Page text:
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the flax plant of New Zealand grows spontaneous!.] many parts of the island, but mostly abounds on the sea era where there is a very great quantity of it; the leave which the flax is made, are, when full grown, six feet and six inches wide; each plant contains seven of those lea a strong woody stalk rises from the centre, which bears flowers; it feeds annually, and the old leaves are forced I by young ones every year. Every method has been trieJ Work it, but I much fear that until a native of New ZeaLfl can be carried to Norfolk Island, that the method of dreffis that valuable commodity will not be known ; and could tB be obtained, I have no doubt but Norfolk Island would vei soon clothe the inhabitants of New South Wales.

There are a great quantity of pigeons, parrots, hawk and other smaller birds, which are now in a wild state.

The ground is much inserted with different kinds of tl grub worm, which are very destructive to the growth of if getables; they are mostly troublesome about the spring. | is to be hoped that when more ground is cleared away, tin this evil will cease.

There is no quadrupede on the island, except the rat which is much smaller than the Norway rat: these vermii Were very troublesome when first we landed, but at presen there are but very few.

The coasts of the island abound with very sine fish. Nc opportunities were ever lost of sending the boat out, which enabled us to make a saving of two pounds of meat, each man, a week.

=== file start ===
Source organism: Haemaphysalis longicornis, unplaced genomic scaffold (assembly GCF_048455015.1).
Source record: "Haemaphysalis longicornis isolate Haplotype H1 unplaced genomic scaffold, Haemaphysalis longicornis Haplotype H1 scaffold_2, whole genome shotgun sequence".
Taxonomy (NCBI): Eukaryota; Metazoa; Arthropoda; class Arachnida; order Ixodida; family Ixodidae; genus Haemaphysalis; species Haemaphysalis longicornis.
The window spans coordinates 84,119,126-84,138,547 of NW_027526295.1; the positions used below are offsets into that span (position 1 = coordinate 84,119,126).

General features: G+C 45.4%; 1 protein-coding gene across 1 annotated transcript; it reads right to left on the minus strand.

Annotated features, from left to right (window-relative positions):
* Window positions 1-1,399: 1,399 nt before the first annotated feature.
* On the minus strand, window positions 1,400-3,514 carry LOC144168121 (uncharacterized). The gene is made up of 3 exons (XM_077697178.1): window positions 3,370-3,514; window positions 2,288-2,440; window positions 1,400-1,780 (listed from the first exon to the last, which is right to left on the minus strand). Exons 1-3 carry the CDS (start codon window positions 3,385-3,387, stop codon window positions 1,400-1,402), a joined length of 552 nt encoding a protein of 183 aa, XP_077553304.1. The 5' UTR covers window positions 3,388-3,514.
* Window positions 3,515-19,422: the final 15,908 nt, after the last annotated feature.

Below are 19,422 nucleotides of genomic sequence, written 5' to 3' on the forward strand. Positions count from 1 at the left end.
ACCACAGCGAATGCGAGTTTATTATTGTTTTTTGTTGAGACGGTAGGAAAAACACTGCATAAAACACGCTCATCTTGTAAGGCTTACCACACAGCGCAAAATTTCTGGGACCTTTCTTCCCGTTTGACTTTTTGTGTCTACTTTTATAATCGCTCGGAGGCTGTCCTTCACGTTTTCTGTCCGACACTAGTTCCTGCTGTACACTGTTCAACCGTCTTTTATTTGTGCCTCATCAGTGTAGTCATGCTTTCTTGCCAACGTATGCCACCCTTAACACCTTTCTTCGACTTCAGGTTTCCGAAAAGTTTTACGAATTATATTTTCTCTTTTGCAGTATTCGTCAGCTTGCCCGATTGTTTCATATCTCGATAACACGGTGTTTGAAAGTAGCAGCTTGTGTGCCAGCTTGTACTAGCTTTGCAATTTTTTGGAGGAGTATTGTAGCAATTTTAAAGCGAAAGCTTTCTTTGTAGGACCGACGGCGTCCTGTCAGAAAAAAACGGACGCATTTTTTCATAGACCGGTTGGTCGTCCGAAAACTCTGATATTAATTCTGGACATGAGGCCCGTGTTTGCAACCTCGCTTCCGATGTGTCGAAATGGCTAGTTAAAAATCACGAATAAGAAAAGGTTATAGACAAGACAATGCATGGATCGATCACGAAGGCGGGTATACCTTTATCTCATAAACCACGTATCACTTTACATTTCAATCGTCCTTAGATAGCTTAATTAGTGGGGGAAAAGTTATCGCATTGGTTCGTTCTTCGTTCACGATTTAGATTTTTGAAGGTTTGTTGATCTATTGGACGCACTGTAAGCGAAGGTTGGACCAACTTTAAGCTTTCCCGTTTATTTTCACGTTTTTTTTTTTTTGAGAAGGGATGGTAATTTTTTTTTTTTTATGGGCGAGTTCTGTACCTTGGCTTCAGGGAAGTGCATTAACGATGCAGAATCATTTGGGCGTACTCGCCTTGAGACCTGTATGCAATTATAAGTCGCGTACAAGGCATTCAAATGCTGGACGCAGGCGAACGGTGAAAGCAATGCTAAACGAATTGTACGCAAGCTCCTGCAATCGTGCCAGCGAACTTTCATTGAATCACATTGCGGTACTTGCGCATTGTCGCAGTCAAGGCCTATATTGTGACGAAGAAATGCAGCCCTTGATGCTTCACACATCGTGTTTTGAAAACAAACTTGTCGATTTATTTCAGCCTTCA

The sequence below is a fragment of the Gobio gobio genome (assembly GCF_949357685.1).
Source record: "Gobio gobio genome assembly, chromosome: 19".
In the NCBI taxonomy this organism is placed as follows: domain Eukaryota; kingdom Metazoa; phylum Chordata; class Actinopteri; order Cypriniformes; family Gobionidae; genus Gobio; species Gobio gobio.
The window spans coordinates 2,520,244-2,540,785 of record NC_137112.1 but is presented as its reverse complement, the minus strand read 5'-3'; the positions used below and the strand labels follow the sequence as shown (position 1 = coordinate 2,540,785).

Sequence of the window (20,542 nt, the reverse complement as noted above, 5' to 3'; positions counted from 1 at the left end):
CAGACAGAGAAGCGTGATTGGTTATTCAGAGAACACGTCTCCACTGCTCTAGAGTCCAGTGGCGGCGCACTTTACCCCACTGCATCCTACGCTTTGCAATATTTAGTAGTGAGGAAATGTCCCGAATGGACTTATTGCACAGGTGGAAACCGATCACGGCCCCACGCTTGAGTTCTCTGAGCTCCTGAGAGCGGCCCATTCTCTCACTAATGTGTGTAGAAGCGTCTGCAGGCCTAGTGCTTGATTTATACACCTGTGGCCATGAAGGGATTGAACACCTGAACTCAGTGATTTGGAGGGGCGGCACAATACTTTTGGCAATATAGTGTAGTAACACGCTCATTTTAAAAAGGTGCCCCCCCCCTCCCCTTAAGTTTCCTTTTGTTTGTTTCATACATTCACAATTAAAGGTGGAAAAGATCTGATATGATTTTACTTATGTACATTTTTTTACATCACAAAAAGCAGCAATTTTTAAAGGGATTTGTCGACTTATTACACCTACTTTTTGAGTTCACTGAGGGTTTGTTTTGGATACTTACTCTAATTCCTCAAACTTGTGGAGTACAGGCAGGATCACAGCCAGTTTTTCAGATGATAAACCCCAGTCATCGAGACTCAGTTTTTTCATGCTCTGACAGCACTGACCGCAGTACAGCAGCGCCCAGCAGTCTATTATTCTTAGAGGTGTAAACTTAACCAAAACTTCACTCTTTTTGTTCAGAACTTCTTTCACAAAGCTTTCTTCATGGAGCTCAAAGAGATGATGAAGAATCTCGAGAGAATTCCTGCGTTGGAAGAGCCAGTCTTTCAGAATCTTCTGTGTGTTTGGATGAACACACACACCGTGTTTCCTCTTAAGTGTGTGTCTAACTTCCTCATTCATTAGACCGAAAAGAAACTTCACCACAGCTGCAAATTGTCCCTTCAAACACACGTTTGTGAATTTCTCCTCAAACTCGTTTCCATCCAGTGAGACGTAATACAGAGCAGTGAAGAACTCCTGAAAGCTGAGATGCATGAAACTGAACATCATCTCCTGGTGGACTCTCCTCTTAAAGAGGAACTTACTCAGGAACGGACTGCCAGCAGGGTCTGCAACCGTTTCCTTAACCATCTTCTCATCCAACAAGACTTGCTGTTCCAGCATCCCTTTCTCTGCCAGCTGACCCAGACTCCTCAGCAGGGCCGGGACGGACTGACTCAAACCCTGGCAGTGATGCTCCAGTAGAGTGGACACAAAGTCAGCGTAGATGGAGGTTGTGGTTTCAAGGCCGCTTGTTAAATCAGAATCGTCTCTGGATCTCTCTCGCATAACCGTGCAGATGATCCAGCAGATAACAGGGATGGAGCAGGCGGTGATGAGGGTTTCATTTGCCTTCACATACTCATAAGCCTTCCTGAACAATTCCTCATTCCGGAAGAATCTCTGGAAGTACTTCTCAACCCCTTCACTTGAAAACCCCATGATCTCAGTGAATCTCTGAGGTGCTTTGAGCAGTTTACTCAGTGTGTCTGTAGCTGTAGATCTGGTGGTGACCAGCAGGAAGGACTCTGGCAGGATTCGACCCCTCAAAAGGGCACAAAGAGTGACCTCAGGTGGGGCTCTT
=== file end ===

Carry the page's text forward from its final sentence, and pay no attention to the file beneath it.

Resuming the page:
The coasts of the island are in general steep too, and, excepting at Sydney, Anson, Ball, and Cascade Bays, they are inaccessible, being surrounded by steep perpendicular clifts rising from the sea. Some rocks are scattered about close tt> the shore.

Sydrley Bay, oh the south side of the island, is where the settlement is made. Landing at this place entirely depends On the wind and the Weather; I have seen as good landing as in the Thames, for a fortnight or three weeks together, and I have often seen it impracticable to land for ten or twelve days successively; but it is much oftener good landing than bad.

Anson Bay is a small bay with a sandy beach, where landing is in general good, with an ofF-fhore wind and moderate weather; but as the interior parts of the island are so difficult of access from thence, no ship's boats have ever landed there.

Ball Bay is on the south-east side of the island; the beach is a large loose stone; when landing is bad in Sydney Bay, it is very good here, as it also is in Cascade Bay, on the north fid« of the island.

During

During the winter months, viz. from April to August, tixjeneraJ winds are the south and south west, with heavy gib it times. In the summer, the south-east wind blows abefcon slant.